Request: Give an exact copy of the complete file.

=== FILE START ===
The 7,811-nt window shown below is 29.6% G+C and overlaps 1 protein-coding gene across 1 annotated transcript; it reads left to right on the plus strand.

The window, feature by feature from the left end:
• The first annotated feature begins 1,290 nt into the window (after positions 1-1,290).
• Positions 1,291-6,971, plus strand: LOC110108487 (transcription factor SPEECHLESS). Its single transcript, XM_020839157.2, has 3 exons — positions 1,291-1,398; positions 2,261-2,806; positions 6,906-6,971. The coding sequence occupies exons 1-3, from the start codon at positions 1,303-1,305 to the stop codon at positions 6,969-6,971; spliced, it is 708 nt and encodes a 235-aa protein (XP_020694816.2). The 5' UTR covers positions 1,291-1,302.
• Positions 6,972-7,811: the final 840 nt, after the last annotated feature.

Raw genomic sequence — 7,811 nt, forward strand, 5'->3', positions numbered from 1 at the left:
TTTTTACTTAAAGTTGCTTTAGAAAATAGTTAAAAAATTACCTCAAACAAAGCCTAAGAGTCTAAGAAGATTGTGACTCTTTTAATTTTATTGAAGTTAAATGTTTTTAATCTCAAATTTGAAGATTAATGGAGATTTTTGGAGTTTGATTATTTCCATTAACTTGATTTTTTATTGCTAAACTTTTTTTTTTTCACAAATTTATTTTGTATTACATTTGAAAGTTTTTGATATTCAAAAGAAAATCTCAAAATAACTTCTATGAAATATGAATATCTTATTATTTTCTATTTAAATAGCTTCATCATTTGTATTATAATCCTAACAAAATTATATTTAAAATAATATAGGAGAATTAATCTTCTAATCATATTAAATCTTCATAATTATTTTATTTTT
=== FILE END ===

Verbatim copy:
The 7,811-nt window shown below is 29.6% G+C and overlaps 1 protein-coding gene across 1 annotated transcript; it reads left to right on the plus strand.

The window, feature by feature from the left end:
• The first annotated feature begins 1,290 nt into the window (after positions 1-1,290).
• Positions 1,291-6,971, plus strand: LOC110108487 (transcription factor SPEECHLESS). Its single transcript, XM_020839157.2, has 3 exons — positions 1,291-1,398; positions 2,261-2,806; positions 6,906-6,971. The coding sequence occupies exons 1-3, from the start codon at positions 1,303-1,305 to the stop codon at positions 6,969-6,971; spliced, it is 708 nt and encodes a 235-aa protein (XP_020694816.2). The 5' UTR covers positions 1,291-1,302.
• Positions 6,972-7,811: the final 840 nt, after the last annotated feature.

Raw genomic sequence — 7,811 nt, forward strand, 5'->3', positions numbered from 1 at the left:
TTTTTACTTAAAGTTGCTTTAGAAAATAGTTAAAAAATTACCTCAAACAAAGCCTAAGAGTCTAAGAAGATTGTGACTCTTTTAATTTTATTGAAGTTAAATGTTTTTAATCTCAAATTTGAAGATTAATGGAGATTTTTGGAGTTTGATTATTTCCATTAACTTGATTTTTTATTGCTAAACTTTTTTTTTTTCACAAATTTATTTTGTATTACATTTGAAAGTTTTTGATATTCAAAAGAAAATCTCAAAATAACTTCTATGAAATATGAATATCTTATTATTTTCTATTTAAATAGCTTCATCATTTGTATTATAATCCTAACAAAATTATATTTAAAATAATATAGGAGAATTAATCTTCTAATCATATTAAATCTTCATAATTATTTTATTTTT